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Remembering Washington Capitals’ Bryan ‘Bugsy’ Watson

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Former Washington Capitals defenseman Bryan "Bugsy" Watson passed away Thursday.

Former Washington Capitals defenseman and NHL tough guy Bryan “Bugsy” Watson passed away Thursday at the age of 78. Per a Pittsburgh Penguins spokeswoman, he passed away at his home in St. Michael’s, Maryland.

Watson was born in 1942 and started his pro career with the OHL’s Petersborough Petes. He played under Scotty Bowman and earned a contract with the Montreal Canadiens. He would go on to win the Stanley Cup with the Habs in 1965. The 5-9 blueliner made his NHL debut in 1963 and moved around a bit, playing for the Oakland Seals, Penguins, Detroit Red Wings and Capitals. Following his time with Washington, he signed with the WHA for his final NHL season.

Washington acquired Watson for Greg Joly in a trade with the Red Wings midway through the 1976-77 season. The blueliner only suited up for 155 games with Washington he registered four goals, 30 points and 294 PIM. Watson was a major physical presence on the ice, and over 877 total NHL games, he logged 152 points and 2,214 PIM, and also dropped the gloves 115 times.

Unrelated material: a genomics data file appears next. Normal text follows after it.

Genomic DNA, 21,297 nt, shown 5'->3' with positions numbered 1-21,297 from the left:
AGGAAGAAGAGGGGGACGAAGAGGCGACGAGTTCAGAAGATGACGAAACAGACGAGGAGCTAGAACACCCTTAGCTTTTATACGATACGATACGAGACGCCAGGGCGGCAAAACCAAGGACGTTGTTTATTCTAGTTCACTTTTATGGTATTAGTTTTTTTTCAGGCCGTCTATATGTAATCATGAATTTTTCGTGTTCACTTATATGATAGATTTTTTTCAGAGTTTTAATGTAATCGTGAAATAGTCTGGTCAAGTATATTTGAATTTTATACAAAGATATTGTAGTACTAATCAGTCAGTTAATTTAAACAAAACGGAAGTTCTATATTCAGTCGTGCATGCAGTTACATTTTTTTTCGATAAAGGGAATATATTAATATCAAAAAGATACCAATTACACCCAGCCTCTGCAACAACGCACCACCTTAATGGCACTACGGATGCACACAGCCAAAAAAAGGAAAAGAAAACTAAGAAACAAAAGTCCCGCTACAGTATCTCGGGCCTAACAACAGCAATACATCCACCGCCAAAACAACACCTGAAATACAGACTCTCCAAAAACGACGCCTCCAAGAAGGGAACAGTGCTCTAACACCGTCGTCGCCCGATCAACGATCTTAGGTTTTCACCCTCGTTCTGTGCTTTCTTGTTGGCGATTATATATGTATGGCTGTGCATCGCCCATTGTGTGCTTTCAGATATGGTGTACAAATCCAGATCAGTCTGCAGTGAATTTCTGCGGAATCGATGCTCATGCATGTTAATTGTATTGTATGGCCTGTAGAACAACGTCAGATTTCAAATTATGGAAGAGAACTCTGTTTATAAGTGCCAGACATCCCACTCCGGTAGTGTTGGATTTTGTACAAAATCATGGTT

To this day, though, his impact lives on in the District. After hanging up the skates following his 16-year NHL run, he moved back to D.C. He and his wife, Lindy, opened a pizza restaurant on King St. in Alexandria, VA in 1983. Fittingly known as “The Penalty Box” to start, the restaurant was affectionately called “Bugsy’s” in 1998.

“…He was always really supportive of and receptive to the Caps and he was a very generous guy,” Capitals president Dick Patrick told Mike Vogel. “He was a character around here. Even people that weren’t huge Caps fans or sports fans, they knew his place and they knew his reputation. He was a big part of the local community.”

Former players, members of the NHL community and others took to social media to pay their respects to “Bugsy,” known for his gritty playing style, big heart and memorable stories. Teams also paid tribute to the late d-man.

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